How many of you have terrible, awful memories of shopping in middle school? Trying to buy the "right" jeans and convince your parents to pay for the "right" shoes.
(Not me. I went to all-girls Catholic school and wore a uniform. )
But I hear that's a thing. Shopping. Middle school. Feeling sh*tty...
Now, though, I feel like an awkward sad teenager when I shop for jeans. THAT I get.
Here's the thing. There is no such thing as "be your best self" really, right? I mean, be yourself. Be your authentic you. Show up, and that's all we want.
(We also want to show up in really hot jeans... which leads me to...)
Somehow when we start thinking about getting headshots taken and putting photos on our website something switches. We aren't worried about being our authentic selves anymore. We're back in middle school trying to find the perfect jeans to be our best self so everyone will look at us and love us.
(I'm so tired just thinking about it.)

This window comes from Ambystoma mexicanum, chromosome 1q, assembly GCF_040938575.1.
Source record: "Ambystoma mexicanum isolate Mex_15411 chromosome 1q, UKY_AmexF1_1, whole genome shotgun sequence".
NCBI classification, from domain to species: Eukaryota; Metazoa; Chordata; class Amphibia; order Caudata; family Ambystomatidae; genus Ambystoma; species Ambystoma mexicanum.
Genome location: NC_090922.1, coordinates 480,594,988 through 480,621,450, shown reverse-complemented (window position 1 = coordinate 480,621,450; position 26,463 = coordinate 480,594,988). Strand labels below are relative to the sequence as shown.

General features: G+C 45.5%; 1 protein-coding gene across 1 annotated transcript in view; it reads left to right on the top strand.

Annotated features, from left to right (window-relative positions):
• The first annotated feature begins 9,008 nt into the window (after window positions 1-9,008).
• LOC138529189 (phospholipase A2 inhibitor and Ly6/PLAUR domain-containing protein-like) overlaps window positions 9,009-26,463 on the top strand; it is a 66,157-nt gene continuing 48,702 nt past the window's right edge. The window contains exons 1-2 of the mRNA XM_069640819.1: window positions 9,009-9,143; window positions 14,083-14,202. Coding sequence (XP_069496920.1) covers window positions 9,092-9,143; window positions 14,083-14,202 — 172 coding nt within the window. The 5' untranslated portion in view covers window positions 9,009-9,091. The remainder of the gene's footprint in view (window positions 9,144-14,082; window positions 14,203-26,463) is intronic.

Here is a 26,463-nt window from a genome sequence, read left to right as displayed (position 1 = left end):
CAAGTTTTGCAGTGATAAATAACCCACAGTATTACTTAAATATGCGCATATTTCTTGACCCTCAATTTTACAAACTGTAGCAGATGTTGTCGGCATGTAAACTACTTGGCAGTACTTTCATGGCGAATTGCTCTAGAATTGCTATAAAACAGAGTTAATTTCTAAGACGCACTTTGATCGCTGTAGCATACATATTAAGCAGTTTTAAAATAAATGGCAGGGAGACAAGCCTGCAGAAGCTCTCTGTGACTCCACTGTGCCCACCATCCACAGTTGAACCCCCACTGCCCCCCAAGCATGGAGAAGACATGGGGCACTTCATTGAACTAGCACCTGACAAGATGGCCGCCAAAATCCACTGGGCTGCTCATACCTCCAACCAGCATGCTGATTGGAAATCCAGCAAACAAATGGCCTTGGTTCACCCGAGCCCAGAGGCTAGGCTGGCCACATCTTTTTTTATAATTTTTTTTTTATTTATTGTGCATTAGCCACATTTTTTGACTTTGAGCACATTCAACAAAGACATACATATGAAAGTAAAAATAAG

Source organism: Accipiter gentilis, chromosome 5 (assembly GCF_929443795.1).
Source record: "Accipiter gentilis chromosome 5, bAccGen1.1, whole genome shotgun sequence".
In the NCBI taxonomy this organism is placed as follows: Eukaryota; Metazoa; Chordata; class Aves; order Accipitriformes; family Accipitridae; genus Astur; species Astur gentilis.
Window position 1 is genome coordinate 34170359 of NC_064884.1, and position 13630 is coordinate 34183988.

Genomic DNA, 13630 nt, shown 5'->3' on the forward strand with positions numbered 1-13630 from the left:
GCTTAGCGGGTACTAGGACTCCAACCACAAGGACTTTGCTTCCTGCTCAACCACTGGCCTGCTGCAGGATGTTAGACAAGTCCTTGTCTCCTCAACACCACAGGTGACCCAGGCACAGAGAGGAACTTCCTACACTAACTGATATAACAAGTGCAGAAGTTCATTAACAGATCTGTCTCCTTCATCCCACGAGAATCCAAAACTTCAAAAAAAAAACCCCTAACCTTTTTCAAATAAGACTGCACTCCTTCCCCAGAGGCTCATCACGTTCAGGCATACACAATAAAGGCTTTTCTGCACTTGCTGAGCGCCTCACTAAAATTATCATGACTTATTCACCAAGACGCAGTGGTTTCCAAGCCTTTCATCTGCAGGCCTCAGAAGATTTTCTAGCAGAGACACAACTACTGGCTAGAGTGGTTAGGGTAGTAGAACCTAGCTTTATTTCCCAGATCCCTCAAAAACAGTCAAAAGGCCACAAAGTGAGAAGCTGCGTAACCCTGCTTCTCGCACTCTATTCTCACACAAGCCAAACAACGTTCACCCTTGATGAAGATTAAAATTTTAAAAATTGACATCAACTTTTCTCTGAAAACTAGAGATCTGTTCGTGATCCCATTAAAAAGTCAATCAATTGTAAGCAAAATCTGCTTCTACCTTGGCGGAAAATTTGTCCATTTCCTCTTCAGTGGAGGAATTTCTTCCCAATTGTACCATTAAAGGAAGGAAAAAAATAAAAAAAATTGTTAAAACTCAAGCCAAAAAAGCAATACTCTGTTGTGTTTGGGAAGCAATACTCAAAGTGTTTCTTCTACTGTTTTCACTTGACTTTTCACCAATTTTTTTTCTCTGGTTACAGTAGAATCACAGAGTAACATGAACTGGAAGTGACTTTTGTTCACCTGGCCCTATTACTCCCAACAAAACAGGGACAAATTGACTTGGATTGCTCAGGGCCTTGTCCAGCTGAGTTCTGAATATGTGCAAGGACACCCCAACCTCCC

Here's the thing, though. You don't have to figure this out ALONE. Did you know, there are people who want to help you feel good and look good being you. The badass Laurel Kinney, personal stylist, is ready to help little ole you out. I kid you not. Check out her amazing services here.
It might sound indulgent, but having someone help you stay true to you so your closet is only filled with comfy, lovely clothes is 100% worth it. Check her out! Every morning will be a little lighter when you are wearing clothes that make you feel comfortable, confident, and happy.
Ahh, good ol’ goal setting. Nothing can bring about more hope and enthusiasm than coming up with goals for yourself and your business! And nothing can bring about more disappointment, frustration, and self-criticism than watching those goals go unmet. *Glares cruelly over at dust-covered vision board of broken dreams from 2016 *
When it comes to growing our business and clientele as therapists, we all know the value in having goals to keep us focused and on the road to success.
Those are some of the goals I used to think mattered to me. Until I realized, they don’t. All of those things are important and certainly need to be addressed. However, when it comes to your goals, they need to have more heart.
Unfortunately, some of the old questions I would ask myself when setting goals were: